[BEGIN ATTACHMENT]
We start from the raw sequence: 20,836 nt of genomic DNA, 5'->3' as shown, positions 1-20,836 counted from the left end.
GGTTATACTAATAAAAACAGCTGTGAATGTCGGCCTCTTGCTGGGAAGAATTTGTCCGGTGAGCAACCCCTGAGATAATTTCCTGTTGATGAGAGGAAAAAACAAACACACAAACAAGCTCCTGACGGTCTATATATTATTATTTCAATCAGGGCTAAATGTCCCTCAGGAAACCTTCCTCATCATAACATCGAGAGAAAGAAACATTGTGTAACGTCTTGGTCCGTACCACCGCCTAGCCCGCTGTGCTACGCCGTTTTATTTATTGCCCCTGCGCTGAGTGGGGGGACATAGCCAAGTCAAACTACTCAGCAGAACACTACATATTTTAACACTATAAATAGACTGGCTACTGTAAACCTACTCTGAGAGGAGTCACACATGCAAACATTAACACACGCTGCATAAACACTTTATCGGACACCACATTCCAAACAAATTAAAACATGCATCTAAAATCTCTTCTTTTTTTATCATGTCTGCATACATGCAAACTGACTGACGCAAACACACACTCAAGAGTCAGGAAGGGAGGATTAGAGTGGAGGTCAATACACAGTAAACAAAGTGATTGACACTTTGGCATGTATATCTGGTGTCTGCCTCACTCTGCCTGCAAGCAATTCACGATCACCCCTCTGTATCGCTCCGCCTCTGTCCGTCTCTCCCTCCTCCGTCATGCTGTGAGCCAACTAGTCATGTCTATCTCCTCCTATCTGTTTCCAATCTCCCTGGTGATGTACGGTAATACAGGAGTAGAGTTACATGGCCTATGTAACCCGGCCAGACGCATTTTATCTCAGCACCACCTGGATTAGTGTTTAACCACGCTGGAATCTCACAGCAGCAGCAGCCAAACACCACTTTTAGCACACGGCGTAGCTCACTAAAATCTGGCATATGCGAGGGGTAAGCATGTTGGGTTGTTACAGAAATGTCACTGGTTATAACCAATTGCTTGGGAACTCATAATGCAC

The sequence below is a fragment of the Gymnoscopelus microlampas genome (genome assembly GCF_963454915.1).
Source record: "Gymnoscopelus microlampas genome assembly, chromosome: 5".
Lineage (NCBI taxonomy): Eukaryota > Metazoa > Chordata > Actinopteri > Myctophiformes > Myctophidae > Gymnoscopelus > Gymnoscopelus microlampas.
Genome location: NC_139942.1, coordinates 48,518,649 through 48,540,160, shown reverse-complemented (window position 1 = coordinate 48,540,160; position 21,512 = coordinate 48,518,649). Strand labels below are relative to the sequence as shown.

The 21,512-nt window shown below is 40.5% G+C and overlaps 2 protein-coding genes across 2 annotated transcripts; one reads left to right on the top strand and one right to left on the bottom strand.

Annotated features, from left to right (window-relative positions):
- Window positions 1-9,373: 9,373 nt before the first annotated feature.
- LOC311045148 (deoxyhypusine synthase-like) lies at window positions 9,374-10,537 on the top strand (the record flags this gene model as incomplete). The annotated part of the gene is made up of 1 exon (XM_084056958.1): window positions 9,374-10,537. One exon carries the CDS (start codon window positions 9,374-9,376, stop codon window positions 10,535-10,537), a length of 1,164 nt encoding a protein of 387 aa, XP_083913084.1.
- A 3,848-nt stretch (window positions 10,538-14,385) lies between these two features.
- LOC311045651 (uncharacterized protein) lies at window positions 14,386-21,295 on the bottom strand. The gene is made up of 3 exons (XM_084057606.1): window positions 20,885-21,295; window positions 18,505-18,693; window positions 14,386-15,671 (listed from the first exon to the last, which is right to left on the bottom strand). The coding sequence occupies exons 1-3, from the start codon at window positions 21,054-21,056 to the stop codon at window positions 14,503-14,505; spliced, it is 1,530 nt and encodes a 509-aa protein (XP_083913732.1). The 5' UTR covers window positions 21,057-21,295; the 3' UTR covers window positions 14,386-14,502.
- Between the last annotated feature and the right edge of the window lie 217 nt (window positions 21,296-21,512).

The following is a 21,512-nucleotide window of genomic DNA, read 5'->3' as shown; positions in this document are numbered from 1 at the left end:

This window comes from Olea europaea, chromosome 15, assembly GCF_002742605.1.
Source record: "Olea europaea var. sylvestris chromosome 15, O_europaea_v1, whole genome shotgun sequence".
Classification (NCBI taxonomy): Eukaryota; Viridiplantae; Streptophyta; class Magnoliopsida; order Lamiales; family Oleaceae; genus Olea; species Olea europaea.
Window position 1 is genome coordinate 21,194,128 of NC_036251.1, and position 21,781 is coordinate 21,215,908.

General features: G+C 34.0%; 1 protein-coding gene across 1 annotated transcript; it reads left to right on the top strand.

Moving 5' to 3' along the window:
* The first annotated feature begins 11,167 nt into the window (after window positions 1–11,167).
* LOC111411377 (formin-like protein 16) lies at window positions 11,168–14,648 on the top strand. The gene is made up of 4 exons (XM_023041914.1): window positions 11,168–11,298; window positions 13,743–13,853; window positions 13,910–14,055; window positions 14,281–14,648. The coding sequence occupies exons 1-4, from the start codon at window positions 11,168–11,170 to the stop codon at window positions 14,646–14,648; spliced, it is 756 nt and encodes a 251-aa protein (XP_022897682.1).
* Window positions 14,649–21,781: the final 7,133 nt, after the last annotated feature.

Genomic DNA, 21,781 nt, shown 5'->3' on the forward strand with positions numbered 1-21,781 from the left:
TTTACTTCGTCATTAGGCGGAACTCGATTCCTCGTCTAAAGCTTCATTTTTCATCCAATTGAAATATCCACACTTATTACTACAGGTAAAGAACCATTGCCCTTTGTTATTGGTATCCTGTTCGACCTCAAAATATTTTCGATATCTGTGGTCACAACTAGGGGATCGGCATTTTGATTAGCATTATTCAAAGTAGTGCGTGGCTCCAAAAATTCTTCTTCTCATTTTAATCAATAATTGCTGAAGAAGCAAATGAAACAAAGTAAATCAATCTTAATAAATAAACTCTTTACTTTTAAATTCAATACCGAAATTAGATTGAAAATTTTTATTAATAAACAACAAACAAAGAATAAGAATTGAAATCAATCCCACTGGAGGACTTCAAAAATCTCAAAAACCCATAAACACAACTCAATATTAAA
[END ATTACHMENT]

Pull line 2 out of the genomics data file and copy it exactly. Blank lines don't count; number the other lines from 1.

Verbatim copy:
GGTTATACTAATAAAAACAGCTGTGAATGTCGGCCTCTTGCTGGGAAGAATTTGTCCGGTGAGCAACCCCTGAGATAATTTCCTGTTGATGAGAGGAAAAAACAAACACACAAACAAGCTCCTGACGGTCTATATATTATTATTTCAATCAGGGCTAAATGTCCCTCAGGAAACCTTCCTCATCATAACATCGAGAGAAAGAAACATTGTGTAACGTCTTGGTCCGTACCACCGCCTAGCCCGCTGTGCTACGCCGTTTTATTTATTGCCCCTGCGCTGAGTGGGGGGACATAGCCAAGTCAAACTACTCAGCAGAACACTACATATTTTAACACTATAAATAGACTGGCTACTGTAAACCTACTCTGAGAGGAGTCACACATGCAAACATTAACACACGCTGCATAAACACTTTATCGGACACCACATTCCAAACAAATTAAAACATGCATCTAAAATCTCTTCTTTTTTTATCATGTCTGCATACATGCAAACTGACTGACGCAAACACACACTCAAGAGTCAGGAAGGGAGGATTAGAGTGGAGGTCAATACACAGTAAACAAAGTGATTGACACTTTGGCATGTATATCTGGTGTCTGCCTCACTCTGCCTGCAAGCAATTCACGATCACCCCTCTGTATCGCTCCGCCTCTGTCCGTCTCTCCCTCCTCCGTCATGCTGTGAGCCAACTAGTCATGTCTATCTCCTCCTATCTGTTTCCAATCTCCCTGGTGATGTACGGTAATACAGGAGTAGAGTTACATGGCCTATGTAACCCGGCCAGACGCATTTTATCTCAGCACCACCTGGATTAGTGTTTAACCACGCTGGAATCTCACAGCAGCAGCAGCCAAACACCACTTTTAGCACACGGCGTAGCTCACTAAAATCTGGCATATGCGAGGGGTAAGCATGTTGGGTTGTTACAGAAATGTCACTGGTTATAACCAATTGCTTGGGAACTCATAATGCAC